Keep an eye on Blockchain

In the world of technology, it happens that the esoteric concept or program is so popular due to its usefulness that it is pulled out, literally, from the shadows and it becomes part of everyday life. Let’s take as an example, e-mail, it began to gain popularity in 1969; at that moment computer scientists sent messages from one computer to another.

Currently, there is another technology that can have a significant impact on the automotive world. This can affect how automakers pay suppliers importance of paystubs, how consumers pay for car exchange services and even, perhaps, how dealers process legal documents.

Technology, called blockchain, it originates as a method of making payments. They can buy bitcoin then use it with digital currency. This new payment system begins to emerge in the automotive world. At the Frankfurt Motor Show this month, auto supplier ZF and IBM announced that they are jointly developing a payment platform for transport services based on blockchain technology. Dubbed Car eWallet, the platform would offer a variety of services: from car exchanges to car purchases to dealer repairs, simply and reliably handle payments.

Toyota, the consulting firm EY and the French automaker Renault are also exploring applications for this technology.

So, here’s all you need to know about blockchain: how it works, its history in the shadow world of digital currency and why it can be the key to launching the common, independent driving forces of the future.

  1. What is it and who uses it?

Blockchain is a global financial database.

“We use it in a wide variety of industries,” said Andreas Kind, an expert on the IBM Research blockchain. “Delivery, loyalty programs, finance, international settlements.”

This is perhaps best known for BTC, an innovative digital currency that exists outside the control of public and financial institutions. The blockchain platform acts as a public exchange, which allows anyone to buy and sell directly to anyone else, by passing banks and protecting the threat of illegal or counterfeit bitcoins entering the market.

This is related to money laundering and other crimes, but over the past few years has become a legal way for companies to conduct business. In 2015, Goldman Sachs told investors in the study that the blocking “can change, absolutely, everything.”

  1. How does blockchain work?

Blockchain, the name derived from how data is structured in related units or “blocks”, is a kind of equivalent to Google documents for payment registers. Google Docs is a word processing program that can have many people at the same time, and changes and changes are shown live on each version of the document. This eliminates the need to send new versions and updates to a group of people.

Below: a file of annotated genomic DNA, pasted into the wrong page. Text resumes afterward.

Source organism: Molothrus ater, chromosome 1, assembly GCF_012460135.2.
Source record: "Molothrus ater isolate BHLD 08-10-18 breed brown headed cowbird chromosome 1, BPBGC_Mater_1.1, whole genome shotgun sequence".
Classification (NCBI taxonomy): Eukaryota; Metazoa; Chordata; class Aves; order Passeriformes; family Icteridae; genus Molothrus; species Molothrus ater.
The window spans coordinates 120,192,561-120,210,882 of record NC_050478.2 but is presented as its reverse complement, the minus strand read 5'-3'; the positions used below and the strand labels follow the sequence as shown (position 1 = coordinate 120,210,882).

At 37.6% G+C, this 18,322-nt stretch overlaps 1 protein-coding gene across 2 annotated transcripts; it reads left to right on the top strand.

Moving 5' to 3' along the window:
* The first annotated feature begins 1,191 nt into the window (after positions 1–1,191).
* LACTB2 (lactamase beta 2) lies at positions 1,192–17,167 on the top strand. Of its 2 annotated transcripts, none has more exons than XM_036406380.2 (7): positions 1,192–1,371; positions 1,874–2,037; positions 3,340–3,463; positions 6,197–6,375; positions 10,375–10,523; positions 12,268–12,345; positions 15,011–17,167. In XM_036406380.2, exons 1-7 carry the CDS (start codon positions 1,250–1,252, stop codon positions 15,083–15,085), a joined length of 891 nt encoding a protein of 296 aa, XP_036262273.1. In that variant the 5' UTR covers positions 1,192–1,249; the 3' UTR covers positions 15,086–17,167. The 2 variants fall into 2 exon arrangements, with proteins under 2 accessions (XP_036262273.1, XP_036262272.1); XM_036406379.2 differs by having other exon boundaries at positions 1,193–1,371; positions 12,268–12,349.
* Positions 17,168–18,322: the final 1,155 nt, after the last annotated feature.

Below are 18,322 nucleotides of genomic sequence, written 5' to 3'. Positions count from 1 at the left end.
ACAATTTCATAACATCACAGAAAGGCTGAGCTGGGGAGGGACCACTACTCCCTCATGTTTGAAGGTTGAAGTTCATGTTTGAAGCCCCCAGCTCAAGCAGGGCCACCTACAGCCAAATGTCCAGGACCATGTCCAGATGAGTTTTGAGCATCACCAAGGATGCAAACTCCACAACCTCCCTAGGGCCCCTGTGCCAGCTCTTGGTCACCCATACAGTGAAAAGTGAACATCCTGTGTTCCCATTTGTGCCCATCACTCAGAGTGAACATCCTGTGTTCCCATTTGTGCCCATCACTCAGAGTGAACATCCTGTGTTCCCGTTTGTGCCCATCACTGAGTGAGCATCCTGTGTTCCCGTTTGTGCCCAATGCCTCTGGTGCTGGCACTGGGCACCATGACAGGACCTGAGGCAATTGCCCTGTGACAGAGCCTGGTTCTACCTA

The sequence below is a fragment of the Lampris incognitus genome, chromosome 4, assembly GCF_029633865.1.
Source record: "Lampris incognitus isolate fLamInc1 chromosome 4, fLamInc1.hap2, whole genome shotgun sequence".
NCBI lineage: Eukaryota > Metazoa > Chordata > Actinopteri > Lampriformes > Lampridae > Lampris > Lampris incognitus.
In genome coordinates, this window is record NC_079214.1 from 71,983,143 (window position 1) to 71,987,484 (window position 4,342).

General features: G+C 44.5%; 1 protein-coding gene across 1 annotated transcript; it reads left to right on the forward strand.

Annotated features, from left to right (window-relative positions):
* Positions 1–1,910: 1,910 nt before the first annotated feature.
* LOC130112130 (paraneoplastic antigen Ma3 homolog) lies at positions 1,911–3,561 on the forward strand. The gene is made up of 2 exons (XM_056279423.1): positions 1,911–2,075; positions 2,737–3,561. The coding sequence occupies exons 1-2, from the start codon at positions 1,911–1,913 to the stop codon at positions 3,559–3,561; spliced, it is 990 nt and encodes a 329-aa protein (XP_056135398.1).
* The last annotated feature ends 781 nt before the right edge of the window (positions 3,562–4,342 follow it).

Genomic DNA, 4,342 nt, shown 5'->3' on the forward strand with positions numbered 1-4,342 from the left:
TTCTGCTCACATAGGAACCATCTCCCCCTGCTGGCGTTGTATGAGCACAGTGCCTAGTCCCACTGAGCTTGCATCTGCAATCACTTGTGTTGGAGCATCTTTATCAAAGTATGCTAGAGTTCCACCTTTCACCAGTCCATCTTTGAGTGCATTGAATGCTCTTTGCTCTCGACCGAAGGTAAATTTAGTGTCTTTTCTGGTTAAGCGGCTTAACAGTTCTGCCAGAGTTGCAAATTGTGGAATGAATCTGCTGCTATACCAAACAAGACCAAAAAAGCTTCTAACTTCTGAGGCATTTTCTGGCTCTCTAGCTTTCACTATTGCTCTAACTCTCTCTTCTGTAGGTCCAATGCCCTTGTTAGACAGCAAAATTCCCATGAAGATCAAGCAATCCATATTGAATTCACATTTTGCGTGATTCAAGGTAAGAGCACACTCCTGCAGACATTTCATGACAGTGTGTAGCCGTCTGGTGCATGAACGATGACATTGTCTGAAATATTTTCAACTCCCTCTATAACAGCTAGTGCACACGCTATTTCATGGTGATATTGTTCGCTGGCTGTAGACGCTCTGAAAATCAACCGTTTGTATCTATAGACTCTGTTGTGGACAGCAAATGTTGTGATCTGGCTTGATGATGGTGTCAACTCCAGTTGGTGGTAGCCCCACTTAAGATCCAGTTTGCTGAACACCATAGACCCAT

Blockchain works this way: changes made by one user are visible to everyone, but the key difference is that users can not change information that is already in the document. New versions have timestamps and are encrypted and, possibly, impossible to forge.

“The record is literally a series of numbers and figures,” said John Simlett (EY), a blockchain expert working on the Blockchain platform on the Tesseract platform.

  1. Why is the automotive industry important in the technology blockchain?

In the short term, the blockchain may allow third-party companies to easily offer their own services in using the car.

“At the moment, all OEMs work on automotive services,” said Alexander Graf, executive director of ZF, engaged in the development of EWallet cars. The platform “directly connects services and users”.

The supplier works with parking lots and management companies that will pilot their payment system in 2018.

In the long term, as more and more people move away from owning a car, experts say that the blockchain facility will become the key to managing the fleets of robo-taxis, which will generate revenue through a subscription to transportation.

“As cars get more and more technology and perhaps become more expensive to buy, then [blockchain] provides a great way to make [self-capturing] vehicles ubiquitous,” Simlett said.

Here’s how the automotive industry will do it:

Imagine a mobile company wants to manage a fleet of taxis in the city. Currently, the company can create software that manages the location and use of each vehicle in the park. Users will need to register a credit card or debit card, which will be charged whenever the vehicle is used.

Blockchain will make it easier for fleet managers to control the use and payment of the entire fleet through a single entry. Passengers could use one lock card that allows them to take private common cars, welcome a robo taxi or use a public bus.

So much noise around the blockchain comes from its potential to offer a neutral platform for cooperation between auto, financial and retail enterprises. The ability of cars to offer services such as horse riding, pizza delivery and entertainment, increases the number of companies involved in daily transportation. While automakers can still control what services are offered, the block will ensure that transactions are performed fairly and transparently.

“Blockchain, in its essence, refers to the distribution of trust,” said IBM Kind. “We want new companies to come and use this platform for their services and enter this renewed automotive market.”

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